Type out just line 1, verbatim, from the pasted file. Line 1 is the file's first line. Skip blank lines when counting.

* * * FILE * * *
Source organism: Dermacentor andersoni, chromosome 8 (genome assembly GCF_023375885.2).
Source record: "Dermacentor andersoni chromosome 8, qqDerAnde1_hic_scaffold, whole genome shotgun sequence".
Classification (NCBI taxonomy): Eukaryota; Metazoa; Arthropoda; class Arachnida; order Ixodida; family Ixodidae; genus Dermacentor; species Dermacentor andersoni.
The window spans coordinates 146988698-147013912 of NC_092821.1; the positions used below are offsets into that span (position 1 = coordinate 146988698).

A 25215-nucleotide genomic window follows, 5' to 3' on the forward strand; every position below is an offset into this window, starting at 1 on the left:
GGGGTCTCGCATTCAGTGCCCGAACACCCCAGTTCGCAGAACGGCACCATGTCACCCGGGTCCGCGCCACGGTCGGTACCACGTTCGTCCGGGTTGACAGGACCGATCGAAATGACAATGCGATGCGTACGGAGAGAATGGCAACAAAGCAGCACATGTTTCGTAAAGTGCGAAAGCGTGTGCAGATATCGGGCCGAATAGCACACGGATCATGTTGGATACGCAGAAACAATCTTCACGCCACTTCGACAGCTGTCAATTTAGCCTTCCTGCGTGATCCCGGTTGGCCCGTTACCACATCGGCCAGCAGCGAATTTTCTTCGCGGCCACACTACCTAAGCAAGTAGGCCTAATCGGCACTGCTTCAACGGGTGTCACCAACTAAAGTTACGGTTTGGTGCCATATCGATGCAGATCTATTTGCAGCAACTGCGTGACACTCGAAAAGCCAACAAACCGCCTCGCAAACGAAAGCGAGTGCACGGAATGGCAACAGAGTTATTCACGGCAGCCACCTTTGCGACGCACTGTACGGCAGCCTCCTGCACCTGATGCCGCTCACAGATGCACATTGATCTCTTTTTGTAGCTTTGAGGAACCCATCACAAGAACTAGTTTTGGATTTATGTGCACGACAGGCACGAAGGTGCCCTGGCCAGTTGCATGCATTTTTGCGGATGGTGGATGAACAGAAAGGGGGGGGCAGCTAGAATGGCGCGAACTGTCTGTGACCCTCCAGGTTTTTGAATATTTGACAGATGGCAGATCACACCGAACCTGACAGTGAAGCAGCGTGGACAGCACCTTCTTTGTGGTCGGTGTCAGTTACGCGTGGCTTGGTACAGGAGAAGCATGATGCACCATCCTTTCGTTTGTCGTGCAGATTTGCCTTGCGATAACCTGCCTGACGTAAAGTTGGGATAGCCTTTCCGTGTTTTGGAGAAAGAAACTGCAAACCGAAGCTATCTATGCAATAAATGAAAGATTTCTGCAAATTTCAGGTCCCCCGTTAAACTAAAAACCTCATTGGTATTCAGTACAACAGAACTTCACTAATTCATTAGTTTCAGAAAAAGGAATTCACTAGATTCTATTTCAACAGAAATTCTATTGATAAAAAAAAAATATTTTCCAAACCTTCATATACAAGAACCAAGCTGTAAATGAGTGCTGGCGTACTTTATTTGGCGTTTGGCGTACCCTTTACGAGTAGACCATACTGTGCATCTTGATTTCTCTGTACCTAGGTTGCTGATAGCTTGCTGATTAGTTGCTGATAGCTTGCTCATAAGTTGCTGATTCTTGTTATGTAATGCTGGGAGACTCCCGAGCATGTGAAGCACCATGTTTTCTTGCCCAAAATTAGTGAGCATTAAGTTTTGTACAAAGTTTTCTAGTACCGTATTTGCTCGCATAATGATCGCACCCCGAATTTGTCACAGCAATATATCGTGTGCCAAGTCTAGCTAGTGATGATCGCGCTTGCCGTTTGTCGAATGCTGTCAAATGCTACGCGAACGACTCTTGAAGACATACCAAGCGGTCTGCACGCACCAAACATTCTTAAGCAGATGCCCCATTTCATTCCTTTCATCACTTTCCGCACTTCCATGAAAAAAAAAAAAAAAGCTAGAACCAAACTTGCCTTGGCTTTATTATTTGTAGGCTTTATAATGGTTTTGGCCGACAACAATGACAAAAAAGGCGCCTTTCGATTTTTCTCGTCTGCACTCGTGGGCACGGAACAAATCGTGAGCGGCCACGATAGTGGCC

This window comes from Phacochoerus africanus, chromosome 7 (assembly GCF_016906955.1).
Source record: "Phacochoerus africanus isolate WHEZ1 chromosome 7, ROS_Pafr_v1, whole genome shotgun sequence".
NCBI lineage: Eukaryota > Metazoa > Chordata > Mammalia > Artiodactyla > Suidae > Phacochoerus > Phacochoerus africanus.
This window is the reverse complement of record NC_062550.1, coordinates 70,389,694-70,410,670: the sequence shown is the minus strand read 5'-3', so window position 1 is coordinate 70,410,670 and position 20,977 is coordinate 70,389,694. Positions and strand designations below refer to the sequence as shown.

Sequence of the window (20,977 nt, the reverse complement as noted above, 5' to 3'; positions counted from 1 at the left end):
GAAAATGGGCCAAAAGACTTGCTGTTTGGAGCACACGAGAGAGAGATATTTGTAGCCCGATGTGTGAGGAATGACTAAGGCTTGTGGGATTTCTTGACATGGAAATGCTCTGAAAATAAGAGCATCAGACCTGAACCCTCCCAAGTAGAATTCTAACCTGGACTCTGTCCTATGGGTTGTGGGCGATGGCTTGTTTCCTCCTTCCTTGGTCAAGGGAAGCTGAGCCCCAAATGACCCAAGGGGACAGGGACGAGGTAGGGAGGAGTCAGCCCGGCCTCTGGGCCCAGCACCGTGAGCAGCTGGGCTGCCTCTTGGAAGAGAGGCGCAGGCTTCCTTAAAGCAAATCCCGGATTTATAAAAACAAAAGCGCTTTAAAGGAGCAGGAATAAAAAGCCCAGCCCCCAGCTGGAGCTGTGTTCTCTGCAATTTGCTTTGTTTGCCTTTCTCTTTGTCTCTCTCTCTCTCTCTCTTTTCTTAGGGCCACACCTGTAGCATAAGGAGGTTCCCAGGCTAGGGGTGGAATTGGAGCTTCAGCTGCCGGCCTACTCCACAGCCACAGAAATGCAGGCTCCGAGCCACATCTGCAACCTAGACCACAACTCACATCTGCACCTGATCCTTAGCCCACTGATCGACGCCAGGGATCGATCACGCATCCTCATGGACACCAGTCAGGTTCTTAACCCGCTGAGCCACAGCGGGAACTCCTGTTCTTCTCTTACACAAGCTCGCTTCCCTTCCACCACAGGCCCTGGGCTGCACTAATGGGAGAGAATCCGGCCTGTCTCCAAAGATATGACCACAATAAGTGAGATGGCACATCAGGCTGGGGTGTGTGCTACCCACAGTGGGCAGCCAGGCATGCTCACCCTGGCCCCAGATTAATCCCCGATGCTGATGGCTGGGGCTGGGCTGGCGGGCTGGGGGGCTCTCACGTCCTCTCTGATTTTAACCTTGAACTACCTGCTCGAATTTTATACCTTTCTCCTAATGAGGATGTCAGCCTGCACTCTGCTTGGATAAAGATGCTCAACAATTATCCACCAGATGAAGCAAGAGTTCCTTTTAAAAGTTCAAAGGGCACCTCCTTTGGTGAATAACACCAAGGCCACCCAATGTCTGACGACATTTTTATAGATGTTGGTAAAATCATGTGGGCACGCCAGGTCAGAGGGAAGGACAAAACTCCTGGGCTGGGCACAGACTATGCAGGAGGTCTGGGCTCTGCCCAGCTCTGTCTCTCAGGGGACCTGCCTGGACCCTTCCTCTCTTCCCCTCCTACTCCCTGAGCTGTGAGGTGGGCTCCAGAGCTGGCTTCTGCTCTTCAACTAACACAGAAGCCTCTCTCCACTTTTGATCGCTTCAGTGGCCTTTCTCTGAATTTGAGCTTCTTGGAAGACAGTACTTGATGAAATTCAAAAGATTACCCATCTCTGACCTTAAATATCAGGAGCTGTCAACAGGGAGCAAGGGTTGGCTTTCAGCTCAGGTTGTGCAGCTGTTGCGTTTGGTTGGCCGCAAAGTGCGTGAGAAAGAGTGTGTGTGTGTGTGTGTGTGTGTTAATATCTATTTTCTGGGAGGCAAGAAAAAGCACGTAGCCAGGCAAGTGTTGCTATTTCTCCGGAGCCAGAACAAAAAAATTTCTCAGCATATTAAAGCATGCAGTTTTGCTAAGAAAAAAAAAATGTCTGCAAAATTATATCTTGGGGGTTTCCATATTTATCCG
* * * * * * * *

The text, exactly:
Source organism: Dermacentor andersoni, chromosome 8 (genome assembly GCF_023375885.2).